Research limitations/implications

This study was conducted in a high-involvement product context. Replication in a low-involvement product context is necessary to confirm the robustness of the results.

Practical implications

Retailers can use the findings to develop strategies to lower mobile website purchasing resistance in an online-mobile concurrent channel environment.

Originality/value

The study provides novel insights into mobile website purchasing resistance in an online-mobile concurrent channel environment. Further, the study addresses the gap in research on inertia and switching costs in the adoption of concurrent channels.

Details

European Journal of Marketing, vol. 54 no. 6
Type: Research Article
ISSN: 0309-0566

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Article

Malin Malmstrom

The purpose of this paper is to explore the essence that is, the nature of organizational responses to efficiently resist enforced change in institutionalized work…

Abstract

Purpose

The purpose of this paper is to explore the essence that is, the nature of organizational responses to efficiently resist enforced change in institutionalized work practice destined to address poor organizational performance. The micro-foundations of the cognitive logic that are activated when organizations face change are hereby conceptualized.

Design/methodology/approach

Using a case study design, the study focusses on narratives of a failure to implement a regulatory enforced change in work practice at a military academy established in the 1600s. The interviews are complemented by secondary data.

Findings

The analysis reveals a cognitive framework by which the members of the organization shaped their responses. By building on micro-foundations for mobilizing resistance (i.e. the essential substance at a micro level), this study shows how the cognitive logic is activated to respond to change. To show how the cognitive logic is used to mitigate and compensate for incongruences with the regulatory logic, this study outlines a set of strategic resistance maneuvers and cognitive resistance forces that restrict regulatory influence on change in work practice. This study thus provides insights into maneuvers and resistance forces that members may activate to resist change efficiently.

Originality/value

To the author’s knowledge, this is the first study to attempt to conceptualize the essence of the cognitive logic activated to resist organizational change.

Details

Baltic Journal of Management, vol. 11 no. 4
Type: Research Article
ISSN: 1746-5265

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Abstract

Details

Marketing Management in Turkey
Type: Book
ISBN: 978-1-78714-558-0

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Article

Gail F. Latta

The purpose of this paper is to clarify the role of organizational culture in governing the dynamics of resistance and facilitation of change by explicating the…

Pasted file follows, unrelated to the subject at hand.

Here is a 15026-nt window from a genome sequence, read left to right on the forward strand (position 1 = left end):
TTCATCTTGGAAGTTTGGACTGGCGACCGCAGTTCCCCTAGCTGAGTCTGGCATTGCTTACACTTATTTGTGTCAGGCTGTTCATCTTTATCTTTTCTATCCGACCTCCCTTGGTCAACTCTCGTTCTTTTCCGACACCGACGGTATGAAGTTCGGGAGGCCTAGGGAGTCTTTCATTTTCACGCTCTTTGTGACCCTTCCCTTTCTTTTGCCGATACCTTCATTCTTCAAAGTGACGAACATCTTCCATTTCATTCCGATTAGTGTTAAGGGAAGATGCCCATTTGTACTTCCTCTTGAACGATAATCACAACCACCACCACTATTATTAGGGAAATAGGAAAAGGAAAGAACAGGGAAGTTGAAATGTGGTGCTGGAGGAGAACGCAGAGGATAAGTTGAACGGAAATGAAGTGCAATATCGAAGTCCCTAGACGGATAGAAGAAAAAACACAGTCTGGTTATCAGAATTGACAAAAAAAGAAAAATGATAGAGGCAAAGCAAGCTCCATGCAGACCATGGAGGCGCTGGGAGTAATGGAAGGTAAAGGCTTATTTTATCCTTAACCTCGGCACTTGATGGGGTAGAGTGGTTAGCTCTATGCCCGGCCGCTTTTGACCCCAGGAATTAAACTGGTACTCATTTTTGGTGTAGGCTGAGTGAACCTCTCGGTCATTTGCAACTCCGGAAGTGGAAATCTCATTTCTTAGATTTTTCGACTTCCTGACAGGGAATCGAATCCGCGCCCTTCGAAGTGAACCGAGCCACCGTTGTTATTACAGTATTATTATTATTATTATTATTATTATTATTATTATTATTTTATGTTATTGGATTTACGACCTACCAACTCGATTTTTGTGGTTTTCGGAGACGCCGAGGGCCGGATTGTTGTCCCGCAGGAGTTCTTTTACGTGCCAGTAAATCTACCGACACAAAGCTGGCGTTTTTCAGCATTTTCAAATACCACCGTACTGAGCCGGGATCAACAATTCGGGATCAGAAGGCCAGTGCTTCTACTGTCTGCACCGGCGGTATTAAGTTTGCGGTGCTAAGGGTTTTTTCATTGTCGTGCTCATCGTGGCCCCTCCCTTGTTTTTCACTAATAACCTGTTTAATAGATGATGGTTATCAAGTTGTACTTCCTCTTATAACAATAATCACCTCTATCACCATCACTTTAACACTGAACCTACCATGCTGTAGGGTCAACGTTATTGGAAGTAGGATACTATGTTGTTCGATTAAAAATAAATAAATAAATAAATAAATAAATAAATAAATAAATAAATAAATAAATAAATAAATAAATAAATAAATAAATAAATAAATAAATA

Abstract

Purpose

The purpose of this paper is to clarify the role of organizational culture in governing the dynamics of resistance and facilitation of change by explicating the operational mechanisms underlying the Model of Organizational Change in Cultural Context (OC3 Model).

Design/methodology/approach

A conceptual definition of facilitation is introduced that parallels the psychosocial construction of resistance, while departing from traditional views that cast these constructs as polar opposites. Within the context of the OC3 Model, a multifaceted perspective on organizational change is advanced in which facilitation takes place alongside of, rather than in the absence of, resistance.

Findings

Two sources of resistance and facilitation are delineated, both stemming from the degree of cultural alignment of the content (strategic initiatives) and process (implementation strategies) elements of strategic change. The dynamic interplay of these independent sources of resistance and facilitation is explored within the context of the OC3 Model where the consequences of cultural alignment or misalignment are considered with respect to change implementation and linked to established theory and empirical evidence. Four interaction effects emerge from this analysis: augmentation, undermining, prevailing and immunity. A visual model illuminating the countervailing effects of facilitation on resistance is provided, along with illustrative examples derived from multiple ethnographic field studies.

Practical implications

Theoretical and practical implications of these interaction effects for advancing scholarship and leading organizational change are explored.

Originality/value

Articulating this theoretical extension of the OC3 Model provides a valuable corrective to extant theories of change that afford equal importance to all culturally embedded sources of resistance and fail to account for the counter balancing effects of facilitation.

Details

Journal of Organizational Change Management, vol. 28 no. 6
Type: Research Article
ISSN: 0953-4814

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Article

Fayçal Boukamcha

This paper aims to clarify the effect of attitudinal ambivalence on resistance to anti-smoking persuasion through information processing styles. It was hypothesized that a…

Abstract

Purpose

This paper aims to clarify the effect of attitudinal ambivalence on resistance to anti-smoking persuasion through information processing styles. It was hypothesized that a high smoker’s ambivalence, induced by an anti-smoking persuasive message, triggers among smokers both a reflective and a non-reflective information processing. In turn, both the information processing styles were supposed to be predictors of the resistance to anti-smoking persuasion.

Design/methodology/approach

An experiment and a survey were conducted on a random sample of 347 smokers in this regard.